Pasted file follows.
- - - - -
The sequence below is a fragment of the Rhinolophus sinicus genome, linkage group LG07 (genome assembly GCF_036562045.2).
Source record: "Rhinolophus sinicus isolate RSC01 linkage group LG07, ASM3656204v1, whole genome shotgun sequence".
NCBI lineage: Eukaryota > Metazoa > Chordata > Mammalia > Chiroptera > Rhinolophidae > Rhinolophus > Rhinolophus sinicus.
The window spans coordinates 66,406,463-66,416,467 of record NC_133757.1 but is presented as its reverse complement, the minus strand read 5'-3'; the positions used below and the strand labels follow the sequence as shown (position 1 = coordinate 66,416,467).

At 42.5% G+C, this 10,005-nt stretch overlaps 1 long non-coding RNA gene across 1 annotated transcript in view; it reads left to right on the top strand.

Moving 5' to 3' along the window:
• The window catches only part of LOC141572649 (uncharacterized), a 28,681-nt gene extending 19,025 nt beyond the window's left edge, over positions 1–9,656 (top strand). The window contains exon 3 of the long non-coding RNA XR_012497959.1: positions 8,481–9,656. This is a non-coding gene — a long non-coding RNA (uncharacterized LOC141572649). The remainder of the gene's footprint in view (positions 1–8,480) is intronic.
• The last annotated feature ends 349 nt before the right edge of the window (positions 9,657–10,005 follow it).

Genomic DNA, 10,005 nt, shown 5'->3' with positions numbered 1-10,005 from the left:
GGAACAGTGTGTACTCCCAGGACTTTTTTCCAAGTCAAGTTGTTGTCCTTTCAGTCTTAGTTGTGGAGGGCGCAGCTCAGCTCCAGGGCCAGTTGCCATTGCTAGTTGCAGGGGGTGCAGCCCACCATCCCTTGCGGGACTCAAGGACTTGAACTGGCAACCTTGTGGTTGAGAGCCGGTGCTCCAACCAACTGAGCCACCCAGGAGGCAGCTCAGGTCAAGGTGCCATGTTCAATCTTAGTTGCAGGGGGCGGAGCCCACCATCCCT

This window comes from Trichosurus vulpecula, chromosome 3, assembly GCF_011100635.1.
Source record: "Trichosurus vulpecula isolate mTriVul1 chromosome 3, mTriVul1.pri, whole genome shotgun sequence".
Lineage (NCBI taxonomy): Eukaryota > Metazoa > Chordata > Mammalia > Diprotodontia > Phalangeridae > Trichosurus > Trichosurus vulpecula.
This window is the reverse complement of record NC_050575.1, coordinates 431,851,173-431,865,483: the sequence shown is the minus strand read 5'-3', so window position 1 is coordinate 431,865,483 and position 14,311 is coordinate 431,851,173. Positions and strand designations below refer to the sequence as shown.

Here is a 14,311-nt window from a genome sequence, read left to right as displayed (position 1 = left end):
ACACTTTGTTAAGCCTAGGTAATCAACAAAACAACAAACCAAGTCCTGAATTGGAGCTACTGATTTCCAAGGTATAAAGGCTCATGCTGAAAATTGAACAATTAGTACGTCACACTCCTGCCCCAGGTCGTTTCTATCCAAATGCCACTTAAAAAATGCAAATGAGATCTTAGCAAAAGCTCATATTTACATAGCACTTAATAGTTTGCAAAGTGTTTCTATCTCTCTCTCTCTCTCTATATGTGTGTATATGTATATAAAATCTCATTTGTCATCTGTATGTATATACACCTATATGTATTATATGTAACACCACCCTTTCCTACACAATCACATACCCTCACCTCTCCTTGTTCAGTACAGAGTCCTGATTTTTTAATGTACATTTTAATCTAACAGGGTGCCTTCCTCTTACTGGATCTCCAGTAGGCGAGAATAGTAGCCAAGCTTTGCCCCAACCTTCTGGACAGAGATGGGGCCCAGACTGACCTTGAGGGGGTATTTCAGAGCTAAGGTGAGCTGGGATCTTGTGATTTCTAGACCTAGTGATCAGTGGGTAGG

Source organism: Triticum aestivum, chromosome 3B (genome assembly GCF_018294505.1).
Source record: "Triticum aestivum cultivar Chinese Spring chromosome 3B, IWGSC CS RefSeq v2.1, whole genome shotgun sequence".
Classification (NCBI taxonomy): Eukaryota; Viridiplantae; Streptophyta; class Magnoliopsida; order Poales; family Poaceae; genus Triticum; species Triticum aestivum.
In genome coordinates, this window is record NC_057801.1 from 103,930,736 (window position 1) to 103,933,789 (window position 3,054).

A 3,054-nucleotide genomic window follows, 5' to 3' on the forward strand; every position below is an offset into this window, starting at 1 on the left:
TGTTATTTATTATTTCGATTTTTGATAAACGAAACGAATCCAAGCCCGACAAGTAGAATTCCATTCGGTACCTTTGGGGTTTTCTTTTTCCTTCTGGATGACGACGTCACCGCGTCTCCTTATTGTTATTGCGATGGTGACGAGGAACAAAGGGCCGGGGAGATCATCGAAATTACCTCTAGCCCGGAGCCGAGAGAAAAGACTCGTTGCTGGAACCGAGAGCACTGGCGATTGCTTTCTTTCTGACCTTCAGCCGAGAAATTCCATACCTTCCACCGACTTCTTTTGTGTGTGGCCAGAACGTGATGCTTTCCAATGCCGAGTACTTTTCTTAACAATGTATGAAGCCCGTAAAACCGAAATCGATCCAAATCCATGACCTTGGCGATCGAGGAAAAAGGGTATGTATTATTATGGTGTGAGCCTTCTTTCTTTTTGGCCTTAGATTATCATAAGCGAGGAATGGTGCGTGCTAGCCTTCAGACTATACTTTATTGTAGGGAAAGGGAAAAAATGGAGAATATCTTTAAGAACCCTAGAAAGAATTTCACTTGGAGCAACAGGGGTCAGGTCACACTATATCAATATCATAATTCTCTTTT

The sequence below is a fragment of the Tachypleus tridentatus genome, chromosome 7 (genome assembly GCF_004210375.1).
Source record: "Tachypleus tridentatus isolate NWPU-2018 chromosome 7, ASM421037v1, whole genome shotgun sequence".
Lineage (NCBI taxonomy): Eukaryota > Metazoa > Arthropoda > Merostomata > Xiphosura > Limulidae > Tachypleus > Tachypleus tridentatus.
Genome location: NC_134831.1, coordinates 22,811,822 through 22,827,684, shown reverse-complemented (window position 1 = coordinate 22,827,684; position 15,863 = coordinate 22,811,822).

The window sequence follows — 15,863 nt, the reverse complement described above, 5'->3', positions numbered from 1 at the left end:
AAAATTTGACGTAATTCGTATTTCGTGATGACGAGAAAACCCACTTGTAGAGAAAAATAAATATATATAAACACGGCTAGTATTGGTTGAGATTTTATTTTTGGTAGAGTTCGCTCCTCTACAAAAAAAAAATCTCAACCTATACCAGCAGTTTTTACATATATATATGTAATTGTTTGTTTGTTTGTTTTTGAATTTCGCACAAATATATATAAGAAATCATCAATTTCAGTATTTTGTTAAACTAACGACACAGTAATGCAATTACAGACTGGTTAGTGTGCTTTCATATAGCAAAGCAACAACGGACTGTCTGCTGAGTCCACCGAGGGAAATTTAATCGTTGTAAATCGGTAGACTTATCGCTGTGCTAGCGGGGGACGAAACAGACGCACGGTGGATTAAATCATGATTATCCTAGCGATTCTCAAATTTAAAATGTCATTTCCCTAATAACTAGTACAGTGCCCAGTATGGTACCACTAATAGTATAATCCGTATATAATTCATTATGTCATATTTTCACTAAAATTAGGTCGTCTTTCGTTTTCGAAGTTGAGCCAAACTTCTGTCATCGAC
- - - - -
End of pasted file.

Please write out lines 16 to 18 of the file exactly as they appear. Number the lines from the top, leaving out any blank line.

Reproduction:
ACACTTTGTTAAGCCTAGGTAATCAACAAAACAACAAACCAAGTCCTGAATTGGAGCTACTGATTTCCAAGGTATAAAGGCTCATGCTGAAAATTGAACAATTAGTACGTCACACTCCTGCCCCAGGTCGTTTCTATCCAAATGCCACTTAAAAAATGCAAATGAGATCTTAGCAAAAGCTCATATTTACATAGCACTTAATAGTTTGCAAAGTGTTTCTATCTCTCTCTCTCTCTCTATATGTGTGTATATGTATATAAAATCTCATTTGTCATCTGTATGTATATACACCTATATGTATTATATGTAACACCACCCTTTCCTACACAATCACATACCCTCACCTCTCCTTGTTCAGTACAGAGTCCTGATTTTTTAATGTACATTTTAATCTAACAGGGTGCCTTCCTCTTACTGGATCTCCAGTAGGCGAGAATAGTAGCCAAGCTTTGCCCCAACCTTCTGGACAGAGATGGGGCCCAGACTGACCTTGAGGGGGTATTTCAGAGCTAAGGTGAGCTGGGATCTTGTGATTTCTAGACCTAGTGATCAGTGGGTAGG

Source organism: Triticum aestivum, chromosome 3B (genome assembly GCF_018294505.1).
Source record: "Triticum aestivum cultivar Chinese Spring chromosome 3B, IWGSC CS RefSeq v2.1, whole genome shotgun sequence".